No doubt, Trump would rather not release his returns. But who cares? If Trump can’t handle a tough audit, he’s running for the wrong job. Once he’s president, the pressure to release his returns will only grow. Every president since Nixon has released his tax information. (And you can see their disclosures at the Tax History Project.)

Releasing tax returns isn’t required by law. In fact, the privacy of personal returns is absolute, guaranteed for everyone, including candidates and officeholders.

But disclosure is morally required as a matter of public trust. Americans have good reason to worry about the tax behavior of high-ranking officials. After all, when Nixon was actually serving as president, he was claiming unjustified deductions and failing to report all his income.

Americans were in the dark about Nixon’s tax behavior until someone at the IRS leaked information from his returns. But that’s the wrong way to make that information public (which is why it’s illegal for the IRS to disclose taxpayer information of any kind). Tax returns should be disclosed by the person seeking office or holding it.

We all want to trust our candidates for high office. But as Ronald Reagan famously remarked in another context, we should “trust but verify.” The public release of tax returns is the only way we can be sure that candidates are respecting the laws they might some day be expected to enforce.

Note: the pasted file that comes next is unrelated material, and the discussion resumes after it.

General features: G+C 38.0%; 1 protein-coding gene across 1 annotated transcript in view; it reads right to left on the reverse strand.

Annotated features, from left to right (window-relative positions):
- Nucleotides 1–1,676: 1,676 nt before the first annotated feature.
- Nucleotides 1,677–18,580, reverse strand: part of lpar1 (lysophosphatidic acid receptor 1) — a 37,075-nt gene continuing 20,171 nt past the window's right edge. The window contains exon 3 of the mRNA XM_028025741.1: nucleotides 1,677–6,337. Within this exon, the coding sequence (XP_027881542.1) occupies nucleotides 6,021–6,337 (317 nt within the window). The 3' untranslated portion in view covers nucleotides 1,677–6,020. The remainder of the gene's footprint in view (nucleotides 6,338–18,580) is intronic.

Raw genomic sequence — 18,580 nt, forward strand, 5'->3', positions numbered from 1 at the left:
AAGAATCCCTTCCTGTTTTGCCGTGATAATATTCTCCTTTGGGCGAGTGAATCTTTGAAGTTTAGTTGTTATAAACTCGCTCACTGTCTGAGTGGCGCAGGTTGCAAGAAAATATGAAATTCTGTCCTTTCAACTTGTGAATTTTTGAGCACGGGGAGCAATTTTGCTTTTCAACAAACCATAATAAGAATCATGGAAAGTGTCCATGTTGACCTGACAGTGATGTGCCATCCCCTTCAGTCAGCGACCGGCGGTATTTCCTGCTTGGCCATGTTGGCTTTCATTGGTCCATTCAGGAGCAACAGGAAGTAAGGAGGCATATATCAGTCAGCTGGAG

Trump should release his returns immediately. Even if we give him a pass on returns currently under audit (which we shouldn’t), there is no reason he can’t release past returns that are already settled.

In fact, releasing past returns is part of the tax disclosure we should expect from candidates. Plenty of other White House hopefuls have released many years of past returns. Last summer, for instance, Jeb Bush released returns dating back to 1981, and over the years, Hilary Clinton has also disclosed returns dating to the 1970s. Even candidates stingy with their tax disclosure – like Mitt Romney -- have released more than a single year.

It’s impossible to know exactly why Trump is dragging his feet on disclosing his taxes. Maybe it just seems like the safe and prudent thing to do. As Mike Huckabee advised Trump, “never help someone load a gun when it’s pointed at your own head.”

But Trump is about to discover that nondisclosure can be dangerous, too. Secrecy promotes speculation, which can be more damaging than the truth itself. For a candidate with a complicated financial life, stonewalling probably seems like a good idea. But in our modern era of hyperdisclosure -- when every aspect of candidates' lives is open to vigorous and continual scrutiny -- stonewalling is doomed to fail.

Eventually, a serious candidate will have to do serious things. Trump has earned the right to be taken seriously. Now it’s his turn to get serious about his tax disclosure.

Trump should make a down payment on his tax transparency by releasing at least five years of tax returns, including the one currently under audit. And he should do it today.

 

 


 

Topics: Tax Policy, Tax Filings, Trump Filings, 2016 Election, Donald Trump, Tax Return

Opinions Blog 

Viewpoints from our experts 

Our contributing editors are experienced tax lawyers, prolific writers, and gifted speakers…and they aren’t shy about sharing their opinions.

Our blog is:

  • An excellent way to compare viewpoints in the tax community and
  • A means of staying up-to-date on tax trends and issues. 

Subscribe to the blog

Recent Posts